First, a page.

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so to do, upon paying the sum of three shillings, to be spent by the company in punch.
II. That no member get drunk before nine of the clock, upon pain of forfeiting threepence, to be spent by the company in punch.
III. That, as members are sometimes apt to go away without paying, every person shall pay sixpence upon his entering the room; and all disputes shall be settled by a majority; and all fines shall be paid in punch.
IV. That sixpence shall be every night given to the President, in order to buy books of learning for the good of the society: the President has already put himself to a good deal of expense in buying books for the club; particularly, the works of Tully, Socrates, and Cicero, which he will soon read to the society.
V. All them who brings a new argument against religion, and who being a philosopher, and a man of learning, as the rest of us is, shall be admitted to the freedom of the society, upon paying sixpence only, to be spent in punch.
VI. Whenever we are to have an extraordinary meeting, it shall be advertised by some outlandish name in the newspapers.
SAUNDERS MACWILD, President.
ANTHONY BLEWIT, Vice-President, his † mark.
SPECIMEN OF A MAGAZINE IN MINIATURE.
WE essayists, who are allowed but one subject at a time, are by no means so fortunate as the writers of magazines, who write upon several. If a magaziner be dull upon the Spanish war, he soon has us up again with the Ghost in Cock Lane; if the reader begins to doze upon that, he is quickly roused by an Eastern tale: tales prepare us for poetry, and poetry for the meteorological history of the weather. It is the life and soul of a magazine never to be long dull upon one subject; and the reader, like the sailor's horse, has at least the comfortable refreshment of having the spur often changed.
As I see no reason why they should carry off all the rewards of genius, I have some thoughts for the future of making this Essay a magazine in miniature: I shall hop from subject to subject, and, if properly encouraged, I intend in time to adorn my feuille volant with pictures. But to begin in the usual form with
A MODEST ADDRESS TO THE PUBLIC.
The public has been so often imposed upon by the unperforming promises of others, that it is with the utmost modesty we assure them of our inviolable design of giving the very best collection that ever astonished society. The public we honour and regard, and, therefore, to instruct and entertain them is our highest ambition, with labours calculated as well for the head as the heart. If four extraordinary pages of letter-press be any recommendation of our wit, we may at least boast the honour of vindicating our own abilities. To say more in favour of the INFERNAL MAGAZINE, would be unworthy the public; to say less, would be injurious to ourselves. As we have no interested motives for this undertaking, being a society of gentlemen of distinction, we disdain to eat or write like hirelings; we are all gentlemen, resolved to sell our sixpenny magazine merely for our own amuse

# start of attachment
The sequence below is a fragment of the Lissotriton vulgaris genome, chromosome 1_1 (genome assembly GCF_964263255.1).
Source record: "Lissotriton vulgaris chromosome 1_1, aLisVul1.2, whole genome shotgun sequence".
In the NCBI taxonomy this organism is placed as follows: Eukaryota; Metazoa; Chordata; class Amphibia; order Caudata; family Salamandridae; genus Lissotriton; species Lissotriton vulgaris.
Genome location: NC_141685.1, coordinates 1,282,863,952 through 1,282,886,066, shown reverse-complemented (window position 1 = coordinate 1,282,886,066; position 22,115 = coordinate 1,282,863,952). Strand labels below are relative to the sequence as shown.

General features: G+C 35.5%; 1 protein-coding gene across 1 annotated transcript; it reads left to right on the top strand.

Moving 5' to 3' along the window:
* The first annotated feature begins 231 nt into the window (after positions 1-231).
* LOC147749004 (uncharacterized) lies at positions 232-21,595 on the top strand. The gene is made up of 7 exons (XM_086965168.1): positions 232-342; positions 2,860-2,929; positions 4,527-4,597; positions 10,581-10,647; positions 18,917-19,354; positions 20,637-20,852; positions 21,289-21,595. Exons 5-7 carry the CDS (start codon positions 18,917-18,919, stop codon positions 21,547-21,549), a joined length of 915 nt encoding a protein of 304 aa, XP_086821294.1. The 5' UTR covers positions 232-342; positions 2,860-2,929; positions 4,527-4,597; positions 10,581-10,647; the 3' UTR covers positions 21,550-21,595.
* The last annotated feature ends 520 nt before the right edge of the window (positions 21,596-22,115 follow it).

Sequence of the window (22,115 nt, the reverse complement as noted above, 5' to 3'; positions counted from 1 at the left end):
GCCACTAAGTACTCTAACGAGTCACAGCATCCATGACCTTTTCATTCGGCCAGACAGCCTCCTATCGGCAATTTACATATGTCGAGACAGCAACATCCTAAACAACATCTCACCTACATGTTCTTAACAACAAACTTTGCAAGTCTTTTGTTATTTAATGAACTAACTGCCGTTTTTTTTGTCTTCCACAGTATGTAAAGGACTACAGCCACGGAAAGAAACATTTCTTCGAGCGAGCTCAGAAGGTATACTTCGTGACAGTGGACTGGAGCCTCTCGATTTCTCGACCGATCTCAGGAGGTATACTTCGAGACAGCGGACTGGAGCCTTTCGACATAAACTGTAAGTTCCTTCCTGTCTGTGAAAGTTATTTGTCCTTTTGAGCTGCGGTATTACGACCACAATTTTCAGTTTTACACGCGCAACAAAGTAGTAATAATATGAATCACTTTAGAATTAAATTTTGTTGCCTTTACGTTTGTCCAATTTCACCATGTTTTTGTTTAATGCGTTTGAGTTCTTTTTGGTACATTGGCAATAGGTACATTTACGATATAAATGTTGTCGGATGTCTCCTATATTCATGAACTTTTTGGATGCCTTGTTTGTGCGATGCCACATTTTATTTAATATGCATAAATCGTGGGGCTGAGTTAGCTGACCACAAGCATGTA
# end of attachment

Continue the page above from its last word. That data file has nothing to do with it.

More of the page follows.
·Be careful to ask for the Infernal Magazine.
DEDICATION TO THAT MOST INGENIOUS OF ALL PATRONS, THE TRIPOLINE AMBASSADOR.
May it please your Excellency,-As your taste in the fine arts is universally allowed and admired, permit the authors of the Infernal Magazine to lay the following sheets humbly at your Excellency's toe; and should our labours ever have the happiness of one day adorning the courts of Fez, we doubt not that the influence wherewith we are honoured, shall be ever retained with the most warm ardour by, May it please your Excellency,
Your most devoted humble servants, The Authors of the INFERNAL MAGAZINE.
A SPEECH SPOKEN BY THE INDIGENT PHILOSOPHER, TO PERSUADE HIS CLUB AT CATEATON TO DECLARE WAR AGAINST SPAIN.
My honest friends and brother politicians,-I perceive that the intended war with Spain makes many of you uneasy. Yesterday, as we were told, the stocks rose, and you were glad; to-day they fall, and you are again miserable. But, my dear friends, what is the rising or the falling of the stocks to us, who have no money? Let Nathan Ben Funk, the Dutch Jew, be glad or sorry for this; but, my good Mr Bellows-mender, what is all this to you or me? You must mend broken bellows, and I write bad prose, as long as we live, whether we like a Spanish war or not. Believe me, my honest friends, whatever you may talk of liberty and your own reason, both that liberty and reason are conditionally resigned by every poor man in every society; and, as we are born to work, so others are born to watch over us while we are working. In the name of common sense, then, my good friends, let the great keep watch over us, and let us mind our business, and perhaps we may at last get money ourselves, and set beggars at work in our turn. I have a Latin sentence that is worth its weight in gold, and which I shall beg leave to translate for your instruction. An author, called Lilly's Grammar, finely observes, that "Es in præsenti perfectum format ;" that is, " Ready money makes a perfect man." Let us then get ready money, and let them that will, spend theirs by going to war with Spain.